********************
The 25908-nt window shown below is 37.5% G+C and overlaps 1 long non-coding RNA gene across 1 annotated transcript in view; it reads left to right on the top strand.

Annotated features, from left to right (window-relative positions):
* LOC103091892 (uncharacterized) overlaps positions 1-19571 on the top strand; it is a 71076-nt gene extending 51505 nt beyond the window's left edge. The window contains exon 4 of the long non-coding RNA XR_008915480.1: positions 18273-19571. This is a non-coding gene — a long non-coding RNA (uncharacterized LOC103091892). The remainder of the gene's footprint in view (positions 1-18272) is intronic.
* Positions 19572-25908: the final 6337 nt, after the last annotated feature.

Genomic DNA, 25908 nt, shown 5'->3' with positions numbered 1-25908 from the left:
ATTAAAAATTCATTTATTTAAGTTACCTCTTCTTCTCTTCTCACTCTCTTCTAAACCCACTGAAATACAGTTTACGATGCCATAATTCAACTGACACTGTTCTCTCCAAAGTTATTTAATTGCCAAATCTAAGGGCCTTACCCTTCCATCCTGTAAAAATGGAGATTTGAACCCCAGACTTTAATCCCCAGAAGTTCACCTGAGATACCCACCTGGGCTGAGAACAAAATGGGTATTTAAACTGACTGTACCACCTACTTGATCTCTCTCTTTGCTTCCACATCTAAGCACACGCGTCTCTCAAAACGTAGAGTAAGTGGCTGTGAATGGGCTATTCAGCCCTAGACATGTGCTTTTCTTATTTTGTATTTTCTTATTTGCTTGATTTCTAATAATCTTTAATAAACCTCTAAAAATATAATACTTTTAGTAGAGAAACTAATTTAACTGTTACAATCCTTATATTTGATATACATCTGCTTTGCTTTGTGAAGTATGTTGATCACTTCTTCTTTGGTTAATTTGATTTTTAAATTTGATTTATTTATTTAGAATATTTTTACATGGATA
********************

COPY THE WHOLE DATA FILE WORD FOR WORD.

The 25908-nt window shown below is 37.5% G+C and overlaps 1 long non-coding RNA gene across 1 annotated transcript in view; it reads left to right on the top strand.

Annotated features, from left to right (window-relative positions):
* LOC103091892 (uncharacterized) overlaps positions 1-19571 on the top strand; it is a 71076-nt gene extending 51505 nt beyond the window's left edge. The window contains exon 4 of the long non-coding RNA XR_008915480.1: positions 18273-19571. This is a non-coding gene — a long non-coding RNA (uncharacterized LOC103091892). The remainder of the gene's footprint in view (positions 1-18272) is intronic.
* Positions 19572-25908: the final 6337 nt, after the last annotated feature.

Genomic DNA, 25908 nt, shown 5'->3' with positions numbered 1-25908 from the left:
ATTAAAAATTCATTTATTTAAGTTACCTCTTCTTCTCTTCTCACTCTCTTCTAAACCCACTGAAATACAGTTTACGATGCCATAATTCAACTGACACTGTTCTCTCCAAAGTTATTTAATTGCCAAATCTAAGGGCCTTACCCTTCCATCCTGTAAAAATGGAGATTTGAACCCCAGACTTTAATCCCCAGAAGTTCACCTGAGATACCCACCTGGGCTGAGAACAAAATGGGTATTTAAACTGACTGTACCACCTACTTGATCTCTCTCTTTGCTTCCACATCTAAGCACACGCGTCTCTCAAAACGTAGAGTAAGTGGCTGTGAATGGGCTATTCAGCCCTAGACATGTGCTTTTCTTATTTTGTATTTTCTTATTTGCTTGATTTCTAATAATCTTTAATAAACCTCTAAAAATATAATACTTTTAGTAGAGAAACTAATTTAACTGTTACAATCCTTATATTTGATATACATCTGCTTTGCTTTGTGAAGTATGTTGATCACTTCTTCTTTGGTTAATTTGATTTTTAAATTTGATTTATTTATTTAGAATATTTTTACATGGATA